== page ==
in 2008
CategoriesWomen's magazine
PublisherSanoma Hearst Romania
Based inBucharest

Femeia (Romanian: The Woman) is a women's magazine in Romania which was established in 1878. From 1946 on, it served as one of the propaganda publications of the Communist regime. The title was acquired and restarted by the Finnish media company Sanoma in 2006 as a mainstream women's magazine.

History and profile

Founded in 1878, Femeia has adopted different political stances. These can be divided into three headings, as follows:

Feminist magazine

The magazine was started in Bucharest in 1878 under the title Femeia română: ziarul social, literar şi casnic (Romanian woman: A social, literary, and domestic magazine).[1] Its founders were a group of women led by Maria Flechtenmacher.[1] The magazine adopted a feminist approach, making it one of the early Romanian publications focusing on women.[1] The magazine's slogan was Libertate prin lumină! (Romanian: Liberty through Light).[2]

It reported significant events for women, including the First International Congress of Women's Rights held in Paris in 1878.[3] It was one of the supporters of the establishment of women's associations in the United Principalities of Moldavia and Wallachia.[3] The Romanian novelist Sofia Nădejde was among the notable contributors to the magazine,[2] which came out twice per week until 1881 and produced 230 issues during this period.[1]

Communist magazine

The magazine was renamed Femeia Muncitoare (Romanian: The Working Woman) in 1946, becoming one of the propaganda periodicals of the Communist government.[4][5] It was attached to the National Council of Women and frequently reported the women-related decisions of the Communist Party.[6] It also featured articles on women's rights, their condition in the modern society, health, beauty, housework, literature and fashion topics.[7] The magazine came out monthly.[8] It had a sister publication entitled Dolgozó nő‎ which was printed in Hungarian language.[9]

Femeia fulfilled its propagandistic role until the 1990s, along with Săteanca (Romanian: The Country Woman), targeting women.[4] It was an imitation of the Soviet women's magazine Rabotnitsa in terms of its content, layout, and strict communist ideology as late as 1960.[4] Over time, Femeia developed its own political stance and design, which were a reflection of the changes in the ideology of the Romanian Communist Party.[4] Thus, the magazine supported much softer communist ideology between 1960 and 1965.[4] Femeia focused on cosmopolitism from 1965 to 1972 but then returned to its former stance, a softer communist ideology, in the period between 1972 and 1979.[4] It adopted a much stricter communist stance from 1980 to 1989.[4]

Mainstream women's magazine

The license for Femeia was acquired by Sanoma in 2006, and it was restarted as a monthly magazine.[10] Its target audience is women aged between 25 and 45, and the magazine mostly features articles on fashion, beauty, home decoration, and hobbies.[10] Sanoma Hearst Romania, publisher of the magazine, claimed 459,000 readers for Femeia in 2008.[4]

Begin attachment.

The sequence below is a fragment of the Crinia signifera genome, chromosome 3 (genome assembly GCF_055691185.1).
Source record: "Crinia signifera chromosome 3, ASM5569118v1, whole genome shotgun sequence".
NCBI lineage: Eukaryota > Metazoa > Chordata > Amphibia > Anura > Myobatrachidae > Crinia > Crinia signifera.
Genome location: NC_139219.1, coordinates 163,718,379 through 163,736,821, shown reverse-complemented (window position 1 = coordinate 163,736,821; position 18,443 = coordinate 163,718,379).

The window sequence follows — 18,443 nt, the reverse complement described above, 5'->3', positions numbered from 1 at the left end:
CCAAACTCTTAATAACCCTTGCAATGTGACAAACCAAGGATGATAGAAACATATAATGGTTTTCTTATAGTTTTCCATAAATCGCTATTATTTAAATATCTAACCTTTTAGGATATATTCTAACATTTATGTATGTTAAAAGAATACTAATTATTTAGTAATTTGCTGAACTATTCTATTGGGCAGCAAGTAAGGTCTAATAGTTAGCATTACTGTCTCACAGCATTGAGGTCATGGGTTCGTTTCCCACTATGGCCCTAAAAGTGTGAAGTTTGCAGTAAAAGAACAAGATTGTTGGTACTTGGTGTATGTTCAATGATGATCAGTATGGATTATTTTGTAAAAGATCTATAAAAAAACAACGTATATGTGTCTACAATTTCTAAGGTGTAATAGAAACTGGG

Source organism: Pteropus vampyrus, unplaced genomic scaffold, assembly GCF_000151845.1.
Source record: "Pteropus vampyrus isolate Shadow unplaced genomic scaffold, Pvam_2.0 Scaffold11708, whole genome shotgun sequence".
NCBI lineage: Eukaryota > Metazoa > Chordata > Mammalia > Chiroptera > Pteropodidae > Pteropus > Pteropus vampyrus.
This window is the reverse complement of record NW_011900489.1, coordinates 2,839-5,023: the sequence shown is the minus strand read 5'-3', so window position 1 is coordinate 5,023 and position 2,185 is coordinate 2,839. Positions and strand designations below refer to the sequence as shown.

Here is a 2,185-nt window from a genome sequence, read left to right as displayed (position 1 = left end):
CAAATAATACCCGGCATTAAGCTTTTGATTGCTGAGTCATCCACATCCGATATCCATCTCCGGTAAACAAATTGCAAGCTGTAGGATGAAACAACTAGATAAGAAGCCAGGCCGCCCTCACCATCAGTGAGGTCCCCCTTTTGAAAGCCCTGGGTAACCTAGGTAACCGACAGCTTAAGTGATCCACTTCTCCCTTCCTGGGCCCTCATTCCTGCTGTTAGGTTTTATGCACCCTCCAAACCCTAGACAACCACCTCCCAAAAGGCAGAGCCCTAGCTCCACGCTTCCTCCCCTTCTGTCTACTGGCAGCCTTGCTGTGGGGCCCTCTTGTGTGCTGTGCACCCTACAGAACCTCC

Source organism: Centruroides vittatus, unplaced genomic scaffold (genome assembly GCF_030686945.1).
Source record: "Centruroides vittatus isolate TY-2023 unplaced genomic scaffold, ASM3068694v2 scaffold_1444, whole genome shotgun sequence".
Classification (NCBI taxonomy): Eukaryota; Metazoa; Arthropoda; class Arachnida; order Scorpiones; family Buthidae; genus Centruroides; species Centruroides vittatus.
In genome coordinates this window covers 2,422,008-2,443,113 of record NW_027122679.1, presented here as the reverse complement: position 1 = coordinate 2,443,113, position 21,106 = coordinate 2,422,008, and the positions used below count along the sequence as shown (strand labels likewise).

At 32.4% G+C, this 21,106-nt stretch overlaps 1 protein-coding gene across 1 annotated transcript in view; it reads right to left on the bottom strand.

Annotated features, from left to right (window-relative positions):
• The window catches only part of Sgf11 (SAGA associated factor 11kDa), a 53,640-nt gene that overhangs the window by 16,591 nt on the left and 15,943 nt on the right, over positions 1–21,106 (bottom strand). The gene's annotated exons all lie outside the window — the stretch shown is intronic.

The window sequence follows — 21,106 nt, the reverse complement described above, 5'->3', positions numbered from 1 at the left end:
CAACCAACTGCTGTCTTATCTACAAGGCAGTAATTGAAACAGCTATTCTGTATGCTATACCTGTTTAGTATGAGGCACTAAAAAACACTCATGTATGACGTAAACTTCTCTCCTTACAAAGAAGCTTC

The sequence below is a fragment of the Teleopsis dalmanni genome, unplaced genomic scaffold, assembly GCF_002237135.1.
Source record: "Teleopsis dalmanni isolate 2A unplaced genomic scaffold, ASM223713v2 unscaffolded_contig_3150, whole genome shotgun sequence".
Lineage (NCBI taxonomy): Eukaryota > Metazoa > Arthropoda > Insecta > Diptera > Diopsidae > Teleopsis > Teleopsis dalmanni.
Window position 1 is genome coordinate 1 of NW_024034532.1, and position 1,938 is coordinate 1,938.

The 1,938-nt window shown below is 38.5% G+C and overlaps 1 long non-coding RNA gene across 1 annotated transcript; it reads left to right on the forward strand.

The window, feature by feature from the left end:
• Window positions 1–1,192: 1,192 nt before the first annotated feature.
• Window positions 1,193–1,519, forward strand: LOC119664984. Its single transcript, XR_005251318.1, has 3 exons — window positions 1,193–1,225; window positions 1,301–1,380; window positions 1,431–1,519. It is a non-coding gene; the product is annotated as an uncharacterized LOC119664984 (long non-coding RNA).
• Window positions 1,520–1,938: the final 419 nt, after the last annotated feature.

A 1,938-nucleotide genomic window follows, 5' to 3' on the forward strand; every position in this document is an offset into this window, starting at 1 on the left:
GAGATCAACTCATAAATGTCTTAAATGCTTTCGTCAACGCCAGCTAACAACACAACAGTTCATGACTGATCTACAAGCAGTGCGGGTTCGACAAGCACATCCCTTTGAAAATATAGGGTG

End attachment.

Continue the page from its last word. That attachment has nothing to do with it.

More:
1. ^ a b c d Ionela Băluţă (2016). "Women and the Family in the Late Nineteenth-century Romanian Feminist Press: Defining Alternative Gender Roles". Journal of Family History. 41 (1): 67–68. doi:10.1177/0363199015617474.
  2. ^ a b Magda-Elena Samoilă (2018). "Romanian Women's Education and Social Activism at the End of 19th Century". In Vasile Chis; Ion Albulescu (eds.). Education, Reflection, Development – ERD 2017. Vol. 41 (5 ed.). Cluj-Napoca: Future Academy. pp. 858–866. doi:10.15405/epsbs.2018.06.103. ISBN 978-1-80296-040-2. Proceedings of the Education, Reflection, Development
  3. ^ a b Daiana Gârdan (July 2018). "The Great Female Unread. Romanian Women Novelists in the First Half of the Twentieth Century: a Quantitative Approach". Metacritic Journal for Comparative Studies and Theory. 4 (1): 112. doi:10.24193/mjcst.2018.5.07. S2CID 166106465.
  4. ^ a b c d e f g h Denisa-Adriana Oprea (2016). "Between the heroine mother and the absent woman: Motherhood and womanhood in the communist magazine Femeia". European Journal of Women's Studies. 23 (3): 281–296. doi:10.1177/1350506815585177. S2CID 147743810.
  5. ^ Sorana-Alexandra Constantinescu (2017). "How Women Made the News. A Case-Study of Femeia Magazine in Communist Romania under Ceaușescu". Journal of Media Research. 34: 37. doi:10.24193/JMR.27.4.
  6. ^ Petruţa Teampău (October 2016). "Women leaders and lead workers in communist Romania: a discoursive approach". Europolis. 10 (2): 142.
  7. ^ Toth Godri Iringo (2017). "Propaganda Emancipation and Stalinist Internationalism In Romanian Communist Magazines for Women". Logos Universality Mentality Education Novelty: Philosophy and Humanistic Sciences. 5 (2): 13–25. doi:10.18662/lumenphs.2017.0502.02.
  8. ^ Manuela Marin (2015). "Creating the Myth of New Man: Propaganda, Politics and Turkish and Tatar Minorities in Communist Dobrudja". Caietele Echinox. 28: 187.
  9. ^ Jill Massino (2019). Ambiguous Transitions: Gender, the State, and Everyday Life in Socialist and Postsocialist Romania. New York and Oxford: Berghahn Books. p. 72. doi:10.2307/j.ctv1850hqs. ISBN 978-1-78533-599-0.
  10. ^ a b "FEMEIA the Most Read Women's Magazine in Romania". Sanoma Group. 23 May 2008. Retrieved 20 May 2023.